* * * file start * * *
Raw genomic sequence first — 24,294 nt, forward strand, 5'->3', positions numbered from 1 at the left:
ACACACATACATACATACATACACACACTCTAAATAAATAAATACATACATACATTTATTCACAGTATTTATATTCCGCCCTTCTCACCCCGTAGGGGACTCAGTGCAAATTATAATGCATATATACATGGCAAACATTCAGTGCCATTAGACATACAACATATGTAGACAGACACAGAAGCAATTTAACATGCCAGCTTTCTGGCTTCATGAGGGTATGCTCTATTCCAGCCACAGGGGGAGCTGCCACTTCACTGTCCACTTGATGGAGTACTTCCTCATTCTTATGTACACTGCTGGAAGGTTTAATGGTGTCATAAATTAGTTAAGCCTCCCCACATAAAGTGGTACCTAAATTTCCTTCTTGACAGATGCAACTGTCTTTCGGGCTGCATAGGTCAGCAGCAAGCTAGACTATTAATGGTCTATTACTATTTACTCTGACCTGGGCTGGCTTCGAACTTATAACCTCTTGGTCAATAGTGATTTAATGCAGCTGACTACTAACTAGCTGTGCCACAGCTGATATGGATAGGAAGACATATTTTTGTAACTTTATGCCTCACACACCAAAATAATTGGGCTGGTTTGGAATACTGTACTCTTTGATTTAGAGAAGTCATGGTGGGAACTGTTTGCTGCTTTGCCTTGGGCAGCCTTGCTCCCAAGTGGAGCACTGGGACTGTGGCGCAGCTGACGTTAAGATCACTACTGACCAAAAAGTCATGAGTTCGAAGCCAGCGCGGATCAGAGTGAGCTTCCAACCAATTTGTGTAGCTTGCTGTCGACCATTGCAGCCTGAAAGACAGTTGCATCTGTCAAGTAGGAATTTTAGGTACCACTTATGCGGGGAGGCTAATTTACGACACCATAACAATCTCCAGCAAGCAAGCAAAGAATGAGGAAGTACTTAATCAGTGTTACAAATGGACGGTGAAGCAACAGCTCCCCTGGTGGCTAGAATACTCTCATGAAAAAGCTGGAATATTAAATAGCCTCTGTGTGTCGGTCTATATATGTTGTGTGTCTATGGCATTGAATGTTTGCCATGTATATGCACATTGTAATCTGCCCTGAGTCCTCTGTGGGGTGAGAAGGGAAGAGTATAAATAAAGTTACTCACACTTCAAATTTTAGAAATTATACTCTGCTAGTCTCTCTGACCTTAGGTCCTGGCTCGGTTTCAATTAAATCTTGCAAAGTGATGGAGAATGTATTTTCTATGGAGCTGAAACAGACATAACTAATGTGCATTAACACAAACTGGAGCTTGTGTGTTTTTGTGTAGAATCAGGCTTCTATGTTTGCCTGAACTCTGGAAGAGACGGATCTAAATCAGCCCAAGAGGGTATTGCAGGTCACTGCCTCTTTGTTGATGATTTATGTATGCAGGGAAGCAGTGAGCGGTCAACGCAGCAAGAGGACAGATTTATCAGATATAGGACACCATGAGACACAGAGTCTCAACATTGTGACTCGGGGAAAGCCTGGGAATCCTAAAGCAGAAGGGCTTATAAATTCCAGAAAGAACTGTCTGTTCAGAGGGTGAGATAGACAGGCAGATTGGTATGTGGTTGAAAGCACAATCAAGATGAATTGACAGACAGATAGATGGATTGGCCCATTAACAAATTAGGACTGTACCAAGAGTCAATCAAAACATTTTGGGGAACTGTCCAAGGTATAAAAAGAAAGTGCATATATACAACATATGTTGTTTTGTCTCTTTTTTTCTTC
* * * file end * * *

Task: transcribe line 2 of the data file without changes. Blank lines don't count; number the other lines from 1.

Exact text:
ACACACATACATACATACATACACACACTCTAAATAAATAAATACATACATACATTTATTCACAGTATTTATATTCCGCCCTTCTCACCCCGTAGGGGACTCAGTGCAAATTATAATGCATATATACATGGCAAACATTCAGTGCCATTAGACATACAACATATGTAGACAGACACAGAAGCAATTTAACATGCCAGCTTTCTGGCTTCATGAGGGTATGCTCTATTCCAGCCACAGGGGGAGCTGCCACTTCACTGTCCACTTGATGGAGTACTTCCTCATTCTTATGTACACTGCTGGAAGGTTTAATGGTGTCATAAATTAGTTAAGCCTCCCCACATAAAGTGGTACCTAAATTTCCTTCTTGACAGATGCAACTGTCTTTCGGGCTGCATAGGTCAGCAGCAAGCTAGACTATTAATGGTCTATTACTATTTACTCTGACCTGGGCTGGCTTCGAACTTATAACCTCTTGGTCAATAGTGATTTAATGCAGCTGACTACTAACTAGCTGTGCCACAGCTGATATGGATAGGAAGACATATTTTTGTAACTTTATGCCTCACACACCAAAATAATTGGGCTGGTTTGGAATACTGTACTCTTTGATTTAGAGAAGTCATGGTGGGAACTGTTTGCTGCTTTGCCTTGGGCAGCCTTGCTCCCAAGTGGAGCACTGGGACTGTGGCGCAGCTGACGTTAAGATCACTACTGACCAAAAAGTCATGAGTTCGAAGCCAGCGCGGATCAGAGTGAGCTTCCAACCAATTTGTGTAGCTTGCTGTCGACCATTGCAGCCTGAAAGACAGTTGCATCTGTCAAGTAGGAATTTTAGGTACCACTTATGCGGGGAGGCTAATTTACGACACCATAACAATCTCCAGCAAGCAAGCAAAGAATGAGGAAGTACTTAATCAGTGTTACAAATGGACGGTGAAGCAACAGCTCCCCTGGTGGCTAGAATACTCTCATGAAAAAGCTGGAATATTAAATAGCCTCTGTGTGTCGGTCTATATATGTTGTGTGTCTATGGCATTGAATGTTTGCCATGTATATGCACATTGTAATCTGCCCTGAGTCCTCTGTGGGGTGAGAAGGGAAGAGTATAAATAAAGTTACTCACACTTCAAATTTTAGAAATTATACTCTGCTAGTCTCTCTGACCTTAGGTCCTGGCTCGGTTTCAATTAAATCTTGCAAAGTGATGGAGAATGTATTTTCTATGGAGCTGAAACAGACATAACTAATGTGCATTAACACAAACTGGAGCTTGTGTGTTTTTGTGTAGAATCAGGCTTCTATGTTTGCCTGAACTCTGGAAGAGACGGATCTAAATCAGCCCAAGAGGGTATTGCAGGTCACTGCCTCTTTGTTGATGATTTATGTATGCAGGGAAGCAGTGAGCGGTCAACGCAGCAAGAGGACAGATTTATCAGATATAGGACACCATGAGACACAGAGTCTCAACATTGTGACTCGGGGAAAGCCTGGGAATCCTAAAGCAGAAGGGCTTATAAATTCCAGAAAGAACTGTCTGTTCAGAGGGTGAGATAGACAGGCAGATTGGTATGTGGTTGAAAGCACAATCAAGATGAATTGACAGACAGATAGATGGATTGGCCCATTAACAAATTAGGACTGTACCAAGAGTCAATCAAAACATTTTGGGGAACTGTCCAAGGTATAAAAAGAAAGTGCATATATACAACATATGTTGTTTTGTCTCTTTTTTTCTTC